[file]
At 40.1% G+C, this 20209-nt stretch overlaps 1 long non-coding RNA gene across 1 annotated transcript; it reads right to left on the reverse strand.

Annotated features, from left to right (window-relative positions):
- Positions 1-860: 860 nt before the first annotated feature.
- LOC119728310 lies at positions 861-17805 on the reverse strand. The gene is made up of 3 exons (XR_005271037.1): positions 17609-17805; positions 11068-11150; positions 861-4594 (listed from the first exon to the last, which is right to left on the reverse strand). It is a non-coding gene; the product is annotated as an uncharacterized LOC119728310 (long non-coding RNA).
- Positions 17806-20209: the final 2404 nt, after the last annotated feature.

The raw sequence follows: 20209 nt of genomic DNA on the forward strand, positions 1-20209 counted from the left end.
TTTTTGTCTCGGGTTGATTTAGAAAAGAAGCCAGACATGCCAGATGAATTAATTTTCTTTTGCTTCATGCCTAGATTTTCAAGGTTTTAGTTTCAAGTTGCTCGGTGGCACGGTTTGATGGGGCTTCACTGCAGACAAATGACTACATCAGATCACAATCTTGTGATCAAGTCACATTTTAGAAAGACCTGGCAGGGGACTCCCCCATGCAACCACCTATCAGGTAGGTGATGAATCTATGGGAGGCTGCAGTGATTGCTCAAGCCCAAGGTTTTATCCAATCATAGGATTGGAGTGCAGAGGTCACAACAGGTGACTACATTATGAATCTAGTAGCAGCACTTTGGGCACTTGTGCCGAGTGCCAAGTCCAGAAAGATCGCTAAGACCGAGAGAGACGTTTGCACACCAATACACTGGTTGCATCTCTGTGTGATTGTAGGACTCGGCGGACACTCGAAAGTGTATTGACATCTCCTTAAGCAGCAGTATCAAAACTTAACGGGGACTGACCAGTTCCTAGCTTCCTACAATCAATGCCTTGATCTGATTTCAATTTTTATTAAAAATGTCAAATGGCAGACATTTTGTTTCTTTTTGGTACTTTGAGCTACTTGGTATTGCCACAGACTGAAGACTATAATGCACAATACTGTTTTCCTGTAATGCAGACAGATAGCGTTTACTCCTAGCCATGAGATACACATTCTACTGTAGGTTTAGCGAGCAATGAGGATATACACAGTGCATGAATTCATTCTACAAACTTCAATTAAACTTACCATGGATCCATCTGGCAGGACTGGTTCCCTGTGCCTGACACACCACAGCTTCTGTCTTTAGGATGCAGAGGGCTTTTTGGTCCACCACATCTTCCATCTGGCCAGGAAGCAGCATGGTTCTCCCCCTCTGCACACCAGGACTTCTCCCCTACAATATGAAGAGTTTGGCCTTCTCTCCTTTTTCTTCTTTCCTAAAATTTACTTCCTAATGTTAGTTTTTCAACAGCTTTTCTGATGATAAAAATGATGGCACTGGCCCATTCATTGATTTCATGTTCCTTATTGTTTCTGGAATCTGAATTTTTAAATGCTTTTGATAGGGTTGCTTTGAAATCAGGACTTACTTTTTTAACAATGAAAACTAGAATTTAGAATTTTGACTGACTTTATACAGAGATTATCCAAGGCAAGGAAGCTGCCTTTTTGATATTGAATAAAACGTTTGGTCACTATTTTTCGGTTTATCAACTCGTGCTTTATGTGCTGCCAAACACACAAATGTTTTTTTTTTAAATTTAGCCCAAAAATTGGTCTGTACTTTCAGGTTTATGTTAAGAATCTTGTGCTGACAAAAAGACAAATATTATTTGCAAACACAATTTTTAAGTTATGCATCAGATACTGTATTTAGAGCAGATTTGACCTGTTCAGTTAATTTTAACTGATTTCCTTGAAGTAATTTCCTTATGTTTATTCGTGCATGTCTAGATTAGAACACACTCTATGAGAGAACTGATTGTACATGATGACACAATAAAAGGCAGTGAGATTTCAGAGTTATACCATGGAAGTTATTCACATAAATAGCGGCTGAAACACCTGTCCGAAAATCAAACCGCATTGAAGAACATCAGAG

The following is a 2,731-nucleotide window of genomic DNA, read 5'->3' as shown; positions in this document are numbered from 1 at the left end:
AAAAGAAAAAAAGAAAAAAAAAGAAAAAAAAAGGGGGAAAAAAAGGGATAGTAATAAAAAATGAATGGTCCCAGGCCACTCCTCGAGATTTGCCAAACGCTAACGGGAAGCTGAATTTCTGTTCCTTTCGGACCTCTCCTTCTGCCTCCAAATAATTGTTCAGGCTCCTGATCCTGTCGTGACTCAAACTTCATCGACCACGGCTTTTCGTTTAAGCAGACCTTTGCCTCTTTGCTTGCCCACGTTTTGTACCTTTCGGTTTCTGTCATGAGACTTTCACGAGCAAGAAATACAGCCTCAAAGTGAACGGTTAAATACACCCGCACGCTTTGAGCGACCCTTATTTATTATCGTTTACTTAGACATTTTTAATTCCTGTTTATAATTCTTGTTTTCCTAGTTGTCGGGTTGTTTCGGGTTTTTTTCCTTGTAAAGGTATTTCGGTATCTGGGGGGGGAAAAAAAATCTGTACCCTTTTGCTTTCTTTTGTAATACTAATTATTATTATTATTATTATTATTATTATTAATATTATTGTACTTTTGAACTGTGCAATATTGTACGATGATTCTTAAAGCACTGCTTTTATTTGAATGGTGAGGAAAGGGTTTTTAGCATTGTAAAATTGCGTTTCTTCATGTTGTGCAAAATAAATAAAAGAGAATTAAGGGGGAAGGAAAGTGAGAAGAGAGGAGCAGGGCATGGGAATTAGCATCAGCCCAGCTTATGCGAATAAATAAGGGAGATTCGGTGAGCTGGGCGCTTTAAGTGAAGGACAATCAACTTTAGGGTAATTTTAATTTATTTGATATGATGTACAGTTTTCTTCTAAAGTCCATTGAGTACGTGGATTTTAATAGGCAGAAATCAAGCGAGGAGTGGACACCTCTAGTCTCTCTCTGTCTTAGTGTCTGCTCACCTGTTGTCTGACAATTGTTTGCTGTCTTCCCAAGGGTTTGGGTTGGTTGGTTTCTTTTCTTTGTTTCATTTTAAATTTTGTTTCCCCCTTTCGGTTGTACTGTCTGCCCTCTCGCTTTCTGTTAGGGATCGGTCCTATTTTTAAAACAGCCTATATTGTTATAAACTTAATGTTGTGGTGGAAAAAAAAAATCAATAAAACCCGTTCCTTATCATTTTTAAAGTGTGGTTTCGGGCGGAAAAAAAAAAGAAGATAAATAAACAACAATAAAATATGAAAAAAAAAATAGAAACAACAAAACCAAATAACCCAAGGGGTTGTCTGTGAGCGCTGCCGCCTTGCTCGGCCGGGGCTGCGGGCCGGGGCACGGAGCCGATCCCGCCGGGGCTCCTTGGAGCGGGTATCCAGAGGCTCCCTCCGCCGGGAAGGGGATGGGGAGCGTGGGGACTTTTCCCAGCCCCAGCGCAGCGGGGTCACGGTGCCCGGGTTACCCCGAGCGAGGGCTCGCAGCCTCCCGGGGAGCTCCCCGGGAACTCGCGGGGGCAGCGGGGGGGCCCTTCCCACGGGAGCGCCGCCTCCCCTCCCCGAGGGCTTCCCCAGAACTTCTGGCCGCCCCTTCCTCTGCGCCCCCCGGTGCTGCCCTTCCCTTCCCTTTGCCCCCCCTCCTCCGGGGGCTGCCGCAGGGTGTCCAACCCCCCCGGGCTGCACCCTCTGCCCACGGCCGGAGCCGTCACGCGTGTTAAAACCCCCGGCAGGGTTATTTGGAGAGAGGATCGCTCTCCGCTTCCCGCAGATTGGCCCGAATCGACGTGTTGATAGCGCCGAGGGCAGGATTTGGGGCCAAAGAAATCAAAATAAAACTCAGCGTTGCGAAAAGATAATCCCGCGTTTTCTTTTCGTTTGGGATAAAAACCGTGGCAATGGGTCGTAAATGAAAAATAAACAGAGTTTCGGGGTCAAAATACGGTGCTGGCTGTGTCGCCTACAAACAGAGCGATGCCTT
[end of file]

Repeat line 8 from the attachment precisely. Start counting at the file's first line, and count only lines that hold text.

The following is a 2,731-nucleotide window of genomic DNA, read 5'->3' as shown; positions in this document are numbered from 1 at the left end: